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Gladys Cherono, who clocked 2:18:11 to win last year's race, is burying herself in training hoping to emerge stronger in September to fend off her rivals from her crown as she seeks the fourth win in Berlin.
"Last year, my target was to break the course record and run under 2:19:00 time. I was happy to have set a new course record. The weather conditions were good and it made me run fast. Hopefully, I will get similar conditions and be strong enough to shade off some seconds from my personal best time," Cherono said on Tuesday in Nairobi.
However, Cherono will face her fellow Kenyan Vivian Cheruiyot, who beat her in London in April and Olympic bronze medalist Ethiopian Mare Dibaba.
Last year, Cherono won the Berlin Marathon in a world-leading time of 2:18:11 and went on to finish fourth at the London Marathon in 2:24:10.
In April, she returned to London and still held on to finish fourth clocking 2:20:52.
"We are delighted to have the defending champion Gladys Cherono on the start line. With three very strong contenders in the line-up, the race could be center stage in September," said Race Director Mark Milde.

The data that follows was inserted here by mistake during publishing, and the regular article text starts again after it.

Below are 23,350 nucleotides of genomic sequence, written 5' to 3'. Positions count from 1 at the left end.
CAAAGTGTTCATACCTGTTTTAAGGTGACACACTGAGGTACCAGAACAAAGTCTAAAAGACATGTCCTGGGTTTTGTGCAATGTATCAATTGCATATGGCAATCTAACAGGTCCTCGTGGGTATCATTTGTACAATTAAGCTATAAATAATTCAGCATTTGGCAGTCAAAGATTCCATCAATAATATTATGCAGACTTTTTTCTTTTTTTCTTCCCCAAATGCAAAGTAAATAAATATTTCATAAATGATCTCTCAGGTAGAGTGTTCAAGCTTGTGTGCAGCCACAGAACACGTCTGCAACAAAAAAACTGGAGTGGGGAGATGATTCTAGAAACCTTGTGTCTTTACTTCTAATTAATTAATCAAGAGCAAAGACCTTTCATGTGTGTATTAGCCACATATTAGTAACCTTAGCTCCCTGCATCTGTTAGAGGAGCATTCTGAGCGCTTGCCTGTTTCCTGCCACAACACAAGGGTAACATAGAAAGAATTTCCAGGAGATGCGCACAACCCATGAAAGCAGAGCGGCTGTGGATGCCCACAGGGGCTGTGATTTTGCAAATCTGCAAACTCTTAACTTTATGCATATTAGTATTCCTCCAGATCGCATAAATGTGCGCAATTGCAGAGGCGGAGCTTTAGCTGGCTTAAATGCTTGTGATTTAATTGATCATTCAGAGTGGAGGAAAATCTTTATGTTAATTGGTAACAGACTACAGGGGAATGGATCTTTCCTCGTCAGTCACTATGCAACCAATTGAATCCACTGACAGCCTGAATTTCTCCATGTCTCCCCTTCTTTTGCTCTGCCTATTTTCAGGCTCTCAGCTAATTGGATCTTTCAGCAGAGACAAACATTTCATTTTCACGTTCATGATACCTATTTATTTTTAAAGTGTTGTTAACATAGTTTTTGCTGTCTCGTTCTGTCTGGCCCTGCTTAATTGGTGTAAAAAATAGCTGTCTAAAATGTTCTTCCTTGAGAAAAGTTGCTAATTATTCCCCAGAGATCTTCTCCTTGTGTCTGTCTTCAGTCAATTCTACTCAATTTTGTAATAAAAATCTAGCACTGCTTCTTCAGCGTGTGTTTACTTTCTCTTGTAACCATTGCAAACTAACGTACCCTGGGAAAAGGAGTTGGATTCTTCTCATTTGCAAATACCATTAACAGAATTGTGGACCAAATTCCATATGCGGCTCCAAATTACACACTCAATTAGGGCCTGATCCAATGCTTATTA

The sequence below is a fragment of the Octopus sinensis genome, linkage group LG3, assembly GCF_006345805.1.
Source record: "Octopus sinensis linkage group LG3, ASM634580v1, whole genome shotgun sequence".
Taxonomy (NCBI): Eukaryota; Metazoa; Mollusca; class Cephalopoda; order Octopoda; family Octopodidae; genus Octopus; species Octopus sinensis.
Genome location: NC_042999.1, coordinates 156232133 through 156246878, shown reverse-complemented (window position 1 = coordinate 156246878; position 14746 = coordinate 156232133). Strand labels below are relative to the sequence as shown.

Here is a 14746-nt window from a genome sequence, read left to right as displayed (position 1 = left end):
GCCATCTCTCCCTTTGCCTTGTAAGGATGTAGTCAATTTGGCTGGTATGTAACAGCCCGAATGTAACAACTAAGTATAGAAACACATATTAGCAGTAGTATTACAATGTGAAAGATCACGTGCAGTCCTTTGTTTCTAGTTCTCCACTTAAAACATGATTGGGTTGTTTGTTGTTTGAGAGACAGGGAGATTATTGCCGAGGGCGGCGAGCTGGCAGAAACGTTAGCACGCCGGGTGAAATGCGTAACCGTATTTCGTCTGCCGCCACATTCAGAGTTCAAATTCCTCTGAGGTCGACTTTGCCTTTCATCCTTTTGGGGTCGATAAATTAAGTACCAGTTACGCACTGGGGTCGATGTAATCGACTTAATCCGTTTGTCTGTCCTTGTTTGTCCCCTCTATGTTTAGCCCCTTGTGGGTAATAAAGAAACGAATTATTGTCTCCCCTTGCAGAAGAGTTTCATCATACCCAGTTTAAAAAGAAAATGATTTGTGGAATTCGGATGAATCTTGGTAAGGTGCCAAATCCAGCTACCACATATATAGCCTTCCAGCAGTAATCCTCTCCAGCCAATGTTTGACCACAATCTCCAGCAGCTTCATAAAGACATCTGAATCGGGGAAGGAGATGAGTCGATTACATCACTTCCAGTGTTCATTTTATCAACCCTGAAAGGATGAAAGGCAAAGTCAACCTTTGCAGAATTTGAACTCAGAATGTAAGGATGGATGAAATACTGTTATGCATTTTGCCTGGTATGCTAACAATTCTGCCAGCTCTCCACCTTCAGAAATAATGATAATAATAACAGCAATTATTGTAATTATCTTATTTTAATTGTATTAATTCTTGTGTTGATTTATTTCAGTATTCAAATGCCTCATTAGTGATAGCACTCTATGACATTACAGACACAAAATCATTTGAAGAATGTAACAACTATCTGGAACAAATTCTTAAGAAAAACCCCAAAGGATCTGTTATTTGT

After victories in 2015 and 2017, Cherono secured her third triumph in Berlin last year.
The 36-year-old, who won the World Half Marathon title in 2014, also broke the course record of the Japanese Mizuki Noguchi of 2:19:12 which had stood for 13 years.
Cherono, a former world 10,000m champion from Moscow in 2013, must be at her best to beat Cheruiyot, who has marathon wins in Frankfurt, London and second place finishes in New York and London. But she believes she has the strides to take on any rival.
"My goal is now to win for the fourth time in Berlin," said Cherono.(07/09/2019) ⚡AMP
Looks like the women’s field is going to be really strong. 7/10 9:55 pm
The story of the BERLIN-MARATHON is a story of the development of road running. When the first BERLIN-MARATHON was started on 13th October 1974 on a minor road next to the stadium of the organisers‘ club SC Charlottenburg Berlin 286 athletes had entered. The first winners were runners from Berlin: Günter Hallas (2:44:53), who still runs the BERLIN-MARATHON today, and...more...